While some people may have considered it a risk to leave a job at what was becoming the world’s best restaurant for an obscure post on an unknown island, Blaine saw it as an adventure. “My instinct was just to go for it and it would either be great or I could just find another job. I remember when I first came to the island in a U-Haul truck. It was August and everything was so full and green and uninhabited and the inn was just breathtakingly beautiful. That’s when I knew I was really going to give it a good shot.”
Only 24 at the time, Blaine’s relative youth as a chef earned him the unwanted title of ‘boy genius’. “I don’t think anyone would be flattered with the title ‘boy genius’,” he says. “But I think because I was so young when I took over the kitchen, it’s definitely made me work harder than someone who’s more experienced would have to.”
Having worked alongside many elite chefs, Blaine says it took a while to strip away all the influences to discover his own personal cooking style. He describes the menu at The Willows Inn as subtle and fleeting, one that is at the constant whim of changing seasons and the fickleness of nature. “We have our own farm with four full-time farmers and we’re in one of the best shellfish regions in the world – we have amazing oysters, prawns, clams and crabs. So most of my cooking is vegetable and shellfish oriented, highlighted by wild foraged ingredients from the island. Very simple recipes but executed well with high-quality ingredients sourced specifically and with a very pure, clear flavour. We’re more focused on traditional and ancient cooking techniques.”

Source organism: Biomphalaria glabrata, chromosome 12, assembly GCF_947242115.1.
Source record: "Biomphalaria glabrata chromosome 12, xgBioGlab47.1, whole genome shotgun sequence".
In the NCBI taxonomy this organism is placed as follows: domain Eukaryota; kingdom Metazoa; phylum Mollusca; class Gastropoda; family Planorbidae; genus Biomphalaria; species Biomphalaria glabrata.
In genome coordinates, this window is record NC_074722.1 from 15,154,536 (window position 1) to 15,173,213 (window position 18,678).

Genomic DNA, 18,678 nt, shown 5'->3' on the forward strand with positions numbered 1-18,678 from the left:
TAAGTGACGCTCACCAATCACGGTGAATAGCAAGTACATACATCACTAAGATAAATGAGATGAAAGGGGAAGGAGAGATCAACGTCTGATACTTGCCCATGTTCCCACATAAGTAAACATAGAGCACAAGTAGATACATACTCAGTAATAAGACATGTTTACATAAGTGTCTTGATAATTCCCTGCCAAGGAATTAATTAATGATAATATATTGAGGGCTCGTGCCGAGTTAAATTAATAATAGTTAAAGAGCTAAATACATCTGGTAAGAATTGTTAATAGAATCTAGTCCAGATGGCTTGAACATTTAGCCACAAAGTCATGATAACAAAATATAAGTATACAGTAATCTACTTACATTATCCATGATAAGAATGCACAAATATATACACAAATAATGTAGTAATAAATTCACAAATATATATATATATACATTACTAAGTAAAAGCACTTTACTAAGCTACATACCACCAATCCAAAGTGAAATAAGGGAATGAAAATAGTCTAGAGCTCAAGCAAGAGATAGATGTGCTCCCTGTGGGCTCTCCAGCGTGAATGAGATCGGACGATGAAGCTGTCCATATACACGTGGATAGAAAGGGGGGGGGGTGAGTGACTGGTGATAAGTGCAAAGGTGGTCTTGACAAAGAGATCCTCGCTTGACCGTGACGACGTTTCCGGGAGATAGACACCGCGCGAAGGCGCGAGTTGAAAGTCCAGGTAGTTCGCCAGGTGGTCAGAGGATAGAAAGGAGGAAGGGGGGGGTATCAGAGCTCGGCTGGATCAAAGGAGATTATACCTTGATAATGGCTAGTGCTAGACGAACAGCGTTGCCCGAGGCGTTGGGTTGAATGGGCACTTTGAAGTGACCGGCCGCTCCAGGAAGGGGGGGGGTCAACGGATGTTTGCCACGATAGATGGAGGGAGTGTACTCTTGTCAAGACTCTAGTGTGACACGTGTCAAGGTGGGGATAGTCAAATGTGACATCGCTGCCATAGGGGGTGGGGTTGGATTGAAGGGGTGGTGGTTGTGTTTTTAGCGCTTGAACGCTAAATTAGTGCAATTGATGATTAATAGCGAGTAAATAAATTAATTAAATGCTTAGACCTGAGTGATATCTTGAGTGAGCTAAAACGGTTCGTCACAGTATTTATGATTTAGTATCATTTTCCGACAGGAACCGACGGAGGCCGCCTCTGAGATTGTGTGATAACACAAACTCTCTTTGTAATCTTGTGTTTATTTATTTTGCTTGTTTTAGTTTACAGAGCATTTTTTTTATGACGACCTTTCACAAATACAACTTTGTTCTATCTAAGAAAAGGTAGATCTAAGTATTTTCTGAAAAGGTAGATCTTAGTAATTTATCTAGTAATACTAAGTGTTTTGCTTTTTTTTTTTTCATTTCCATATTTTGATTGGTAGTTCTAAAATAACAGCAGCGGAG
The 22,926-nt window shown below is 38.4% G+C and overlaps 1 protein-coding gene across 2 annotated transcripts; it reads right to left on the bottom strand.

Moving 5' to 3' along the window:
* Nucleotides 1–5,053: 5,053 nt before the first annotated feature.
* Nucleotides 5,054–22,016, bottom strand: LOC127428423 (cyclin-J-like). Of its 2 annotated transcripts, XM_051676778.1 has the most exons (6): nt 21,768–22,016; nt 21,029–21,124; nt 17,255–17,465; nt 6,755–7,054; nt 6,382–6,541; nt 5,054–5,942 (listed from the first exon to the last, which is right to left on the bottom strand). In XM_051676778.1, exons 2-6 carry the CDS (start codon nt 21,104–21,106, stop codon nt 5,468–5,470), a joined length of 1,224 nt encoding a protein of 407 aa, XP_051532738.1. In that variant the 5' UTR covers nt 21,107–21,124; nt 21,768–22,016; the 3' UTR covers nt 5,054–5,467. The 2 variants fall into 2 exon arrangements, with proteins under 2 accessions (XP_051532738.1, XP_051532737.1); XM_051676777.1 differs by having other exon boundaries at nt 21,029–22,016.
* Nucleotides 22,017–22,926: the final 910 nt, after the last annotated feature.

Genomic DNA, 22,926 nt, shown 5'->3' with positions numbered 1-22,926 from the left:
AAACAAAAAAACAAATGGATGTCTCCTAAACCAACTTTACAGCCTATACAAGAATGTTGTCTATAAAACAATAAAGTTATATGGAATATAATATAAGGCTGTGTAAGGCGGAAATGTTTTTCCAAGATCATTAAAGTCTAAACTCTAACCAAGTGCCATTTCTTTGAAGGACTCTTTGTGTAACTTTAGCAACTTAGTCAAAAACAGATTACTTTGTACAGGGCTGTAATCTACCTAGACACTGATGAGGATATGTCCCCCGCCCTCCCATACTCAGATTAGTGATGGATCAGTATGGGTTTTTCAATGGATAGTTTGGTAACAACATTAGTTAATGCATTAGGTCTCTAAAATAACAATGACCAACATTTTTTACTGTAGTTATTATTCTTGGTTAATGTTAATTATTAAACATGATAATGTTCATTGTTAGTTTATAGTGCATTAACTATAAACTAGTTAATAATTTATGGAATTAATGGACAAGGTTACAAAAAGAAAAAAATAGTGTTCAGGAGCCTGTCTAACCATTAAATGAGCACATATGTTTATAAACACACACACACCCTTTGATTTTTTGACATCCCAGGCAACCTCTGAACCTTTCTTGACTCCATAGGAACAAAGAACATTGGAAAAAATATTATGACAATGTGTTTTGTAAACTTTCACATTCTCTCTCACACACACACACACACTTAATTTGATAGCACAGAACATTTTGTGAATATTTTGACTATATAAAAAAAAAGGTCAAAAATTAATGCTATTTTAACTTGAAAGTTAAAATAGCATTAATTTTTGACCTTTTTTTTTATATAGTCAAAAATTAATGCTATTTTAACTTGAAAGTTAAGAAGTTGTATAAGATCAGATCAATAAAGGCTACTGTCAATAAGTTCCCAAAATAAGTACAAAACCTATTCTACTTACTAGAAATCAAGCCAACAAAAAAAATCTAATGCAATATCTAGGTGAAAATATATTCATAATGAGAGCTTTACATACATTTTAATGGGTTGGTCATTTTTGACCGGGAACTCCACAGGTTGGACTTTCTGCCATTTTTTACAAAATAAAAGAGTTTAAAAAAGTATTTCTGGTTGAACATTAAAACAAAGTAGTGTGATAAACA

The focus on simplicity and local ingredients was an instant success, and soon food writers were travelling from around the continent to sample the young chef’s fare. “Having the immediate media attention was a lot to deal with,” Blaine admits. “In the first six months we were open, we had Frank Bruni from The New York Times and almost every major North American food writer visit. That’s a challenge that many chefs don’t get the opportunity to face – and for a reason. For any chef, especially a 24-year-old one, to be critiqued by some of the leading restaurant writers in the country after four months of being open is kind of a tough position to be in. But it was a unique challenge that really helped to kick-start my restaurant.”
Since he took on the position as chef three years ago, Blaine’s delicate offerings of local, farm-to-table fare have earned the inn a reputation as one of the USA’s best destinations for food lovers. Sit down to one of his 18-course dinners, and you’ll encounter such island-sourced delicacies as geoduck, sea bean and fried moss.
But in addition to the recognition he’s received, Blaine is also proud of the fact that he’s simply living his dream. “I’m so happy – I love coming to work every day and just being here,” he enthuses. “I think I have the best job in the world. And I’m certainly proud that I now own the restaurant and that in a short time I’ve gone from being a relatively uneducated employee, to being self-employed and an industry leader – or at least with ambitions to become one.”
Blaine says that René Redzepi remains one of his strongest inspirations. “He just continues to set a high standard of operation in the kitchen and for recipes, as well as with managing people.”
Reflecting on the experience a tNoma, Blaine says that learning to be critical of himself was one of the most important lessons. “It’s not about saying something doesn’t taste good – it’s knowing what you do think tastes good. And it’s also about having the confidence to know what you like to do – in my case it’s food – and then really examine it with a fine-tooth comb and ask yourself if it’s the best you can do. I think that applies to many industries and is how you end up with more unique ideas and bolder projects. You need to go after things wholeheartedly.”